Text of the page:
Doris Tyler lay on the examining table as the doctor stuck a long, thin tube into her belly. The doctor pulled back a plunger, and the syringe quickly filled with yellow blobs tinged with pink.“Look at that beautiful fat coming out. Liquid gold!” one of the clinic’s staff exclaimed in a video of the procedure provided to The Washington Post.Hidden in that fat were stem cells with the amazing power to heal, the Stem Cell Center of Georgia had told Tyler. The clinic is one of hundreds that have popped up across the country, many offering treatments for conditions from Parkinson’s disease to autism to multiple sclerosis.Federal regulators have not approved any of their treatments, and critics call such clinics modern-day snake-oil salesmen. But on that day in 2016, Tyler trusted the clinic to extract stem cells from her fat and inject them into her eyes, where she was told they could halt or even cure the macular degeneration threatening her sight.Five days after … [Read more...] about Miracle cures or modern quackery? Stem cell clinics multiply, with heartbreaking results for some patients.
Financial help for cancer patients
Nearly 18 years after surviving cervical cancer, Tamika Felder still longs to have a child.The disease left the 42-year-old infertile. Her insurance at the time would not cover the cost of freezing her eggs for in-vitro fertilization later and the procedure was too expensive to pay for herself.She now hopes that legislation that passed in the recent General Assembly session will make it easier for cancer patients to preserve their fertility. The legislation requires insurance companies to pay for standard fertility preservation procedures, such as sperm and egg freezing, for people who undergo medical treatment that would result in infertility. This includes chemotherapy treatment for cancer patients.Gov. Larry Hogan still must to sign the bill for it to take effect. A spokeswoman, Amelia Chasse, said the governor is waiting for an opinion from the attorney general’s office.“The governor recognizes the importance of this issue and will closely review the … [Read more...] about Maryland lawmakers pass legislation to help preserve the fertility of cancer patients
Visit The Boston Globe Share on Twitter Share on Facebook Comment on this Scroll to top of page Liz Kowalczyk Globe Staff April 12, 2018 A new therapy is limiting chemotherapy-induced hair loss, an emotionally devastating side effect of cancer treatment. But the cost — and the refusal of some insurers to pay — could put the therapy out of reach for less-affluent patients. Blue Cross Blue Shield of Massachusetts and the state’s Medicaid system are among the insurers that don’t cover the therapy, called scalp cooling, with Blue Cross saying it hasn’t been shown to be widely effective. But breast cancer doctors at Dana-Farber Cancer Institute and Massachusetts General Hospital said good evidence exists that cold caps prevent hair loss for patients on certain chemotherapy regimens. The two Boston hospitals recently rented scalp-cooling machines, which pump cold air through a hose into a cap fitted snugly on a patient’s head, … [Read more...] about New therapy allows cancer patients to keep hair, but most insurers won’t cover it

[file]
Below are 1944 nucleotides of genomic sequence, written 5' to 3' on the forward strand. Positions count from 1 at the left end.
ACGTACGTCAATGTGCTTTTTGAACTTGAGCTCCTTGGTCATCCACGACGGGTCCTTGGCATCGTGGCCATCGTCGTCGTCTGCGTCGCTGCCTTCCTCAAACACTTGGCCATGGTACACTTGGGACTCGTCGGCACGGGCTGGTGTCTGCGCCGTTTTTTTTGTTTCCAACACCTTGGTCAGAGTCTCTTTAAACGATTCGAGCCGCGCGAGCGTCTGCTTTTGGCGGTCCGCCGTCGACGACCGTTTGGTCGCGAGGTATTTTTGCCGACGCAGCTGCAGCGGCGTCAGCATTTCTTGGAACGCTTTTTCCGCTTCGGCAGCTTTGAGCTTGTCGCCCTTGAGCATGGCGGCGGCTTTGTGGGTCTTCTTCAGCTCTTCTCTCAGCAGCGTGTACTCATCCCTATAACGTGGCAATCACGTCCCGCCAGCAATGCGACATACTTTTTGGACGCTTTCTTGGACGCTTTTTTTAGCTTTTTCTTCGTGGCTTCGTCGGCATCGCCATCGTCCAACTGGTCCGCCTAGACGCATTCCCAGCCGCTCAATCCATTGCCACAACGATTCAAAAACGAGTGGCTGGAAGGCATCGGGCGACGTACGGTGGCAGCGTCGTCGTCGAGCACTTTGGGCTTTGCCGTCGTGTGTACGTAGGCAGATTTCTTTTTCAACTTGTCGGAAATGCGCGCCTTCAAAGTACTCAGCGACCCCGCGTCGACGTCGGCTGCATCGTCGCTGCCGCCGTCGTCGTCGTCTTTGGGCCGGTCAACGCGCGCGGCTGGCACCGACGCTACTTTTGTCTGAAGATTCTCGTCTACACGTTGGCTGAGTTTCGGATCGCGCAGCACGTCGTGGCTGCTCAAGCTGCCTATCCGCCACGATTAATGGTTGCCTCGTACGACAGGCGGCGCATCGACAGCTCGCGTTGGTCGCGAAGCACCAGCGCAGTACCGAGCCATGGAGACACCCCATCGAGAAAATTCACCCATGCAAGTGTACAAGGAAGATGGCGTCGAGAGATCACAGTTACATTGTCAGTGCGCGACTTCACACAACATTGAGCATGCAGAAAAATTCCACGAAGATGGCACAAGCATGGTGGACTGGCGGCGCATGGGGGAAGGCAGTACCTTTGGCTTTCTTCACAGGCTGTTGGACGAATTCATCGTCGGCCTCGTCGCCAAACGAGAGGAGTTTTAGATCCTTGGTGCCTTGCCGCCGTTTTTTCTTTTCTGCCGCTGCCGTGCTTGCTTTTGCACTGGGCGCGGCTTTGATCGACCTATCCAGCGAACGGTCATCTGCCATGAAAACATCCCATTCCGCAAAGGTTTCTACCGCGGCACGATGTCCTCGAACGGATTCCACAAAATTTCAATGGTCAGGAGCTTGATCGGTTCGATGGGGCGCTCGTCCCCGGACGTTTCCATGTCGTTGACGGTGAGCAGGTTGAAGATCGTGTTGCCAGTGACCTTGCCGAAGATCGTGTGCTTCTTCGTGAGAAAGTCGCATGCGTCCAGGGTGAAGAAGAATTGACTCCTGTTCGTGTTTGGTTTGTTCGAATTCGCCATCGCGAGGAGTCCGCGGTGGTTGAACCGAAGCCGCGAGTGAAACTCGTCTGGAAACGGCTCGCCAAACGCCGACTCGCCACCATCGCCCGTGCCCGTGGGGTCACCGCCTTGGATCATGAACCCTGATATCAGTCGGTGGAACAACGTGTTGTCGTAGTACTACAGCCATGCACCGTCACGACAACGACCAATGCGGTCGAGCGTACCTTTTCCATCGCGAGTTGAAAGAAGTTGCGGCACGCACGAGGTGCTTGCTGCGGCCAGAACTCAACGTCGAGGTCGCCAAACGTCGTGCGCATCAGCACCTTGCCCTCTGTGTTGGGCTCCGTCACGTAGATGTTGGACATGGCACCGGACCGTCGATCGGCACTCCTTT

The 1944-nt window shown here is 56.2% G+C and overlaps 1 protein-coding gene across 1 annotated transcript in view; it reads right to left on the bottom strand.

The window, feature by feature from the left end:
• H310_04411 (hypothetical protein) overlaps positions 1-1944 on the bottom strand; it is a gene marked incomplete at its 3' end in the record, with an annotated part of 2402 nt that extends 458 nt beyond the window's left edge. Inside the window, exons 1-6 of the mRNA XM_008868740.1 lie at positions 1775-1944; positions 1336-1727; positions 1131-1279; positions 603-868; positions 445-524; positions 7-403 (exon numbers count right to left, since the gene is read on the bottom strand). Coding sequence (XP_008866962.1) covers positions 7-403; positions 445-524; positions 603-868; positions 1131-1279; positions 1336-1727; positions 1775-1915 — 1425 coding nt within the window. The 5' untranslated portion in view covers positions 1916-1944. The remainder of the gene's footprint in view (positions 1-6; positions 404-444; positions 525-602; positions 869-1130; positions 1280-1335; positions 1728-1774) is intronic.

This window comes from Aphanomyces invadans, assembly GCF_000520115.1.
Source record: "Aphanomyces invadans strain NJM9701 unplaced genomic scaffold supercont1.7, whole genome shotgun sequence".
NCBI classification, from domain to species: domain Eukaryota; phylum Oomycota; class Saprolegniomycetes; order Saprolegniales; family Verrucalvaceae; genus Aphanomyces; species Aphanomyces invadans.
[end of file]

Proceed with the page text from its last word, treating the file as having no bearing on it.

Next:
By Isabel Teotonio Life Reporter Mon., Feb. 26, 2018 A few months after being diagnosed with colon cancer and undergoing surgery to remove part of his bowel, Jim Beattie slipped into a “black hole” of depression. He was living with chronic pain, fatigue and in fear of cancer returning. And, he had stopped buying flower seeds — a worrisome sign for this avid gardener who loved tending the yard of his Leaside home. “I was feeling hopeless, bereft,” recalls the 69-year-old retired technology consultant. “I felt very, very sorry for myself. I didn’t have any clear vision that there was a future.” He’s not alone. The emotional and physical challenges that cancer patients experience after treatment is highlighted in a recent report by the Canadian Partnership Against Cancer. It includes findings from a first-of-its-kind survey of 13,000 Canadian adults on their experience, within the last three years, of … [Read more...] about Cancer patients still suffer after treatment
When Roberta Woodard underwent breast cancer treatment last year, the disease took a toll not only on her health, but also on her bank account.The first part of her treatment was one day of intense chemotherapy per week for 16 weeks. The 48-year-old Salisbury woman, a paraprofessional who works with students with special needs, traveled to Mercy Medical Center in Baltimore for the treatment, which meant taking the day off from work. The costs of drugs, co-pays and other medical expenses quickly ate up much of her $19,000 annual salary.Woodard burned up all of her sick leave early in her treatment, which meant she didn’t get paid when she missed work for chemotherapy treatments or doctor’s appointments. She started using her credit card to pay for gas for her car and other basic necessities.She cut back on spending as much as she could. Still, the bills piled up.“It’s like you’re living in this whirlwind,” Woodard said. “You’re doing chemo … [Read more...] about Cost of breast cancer burdensome for many patients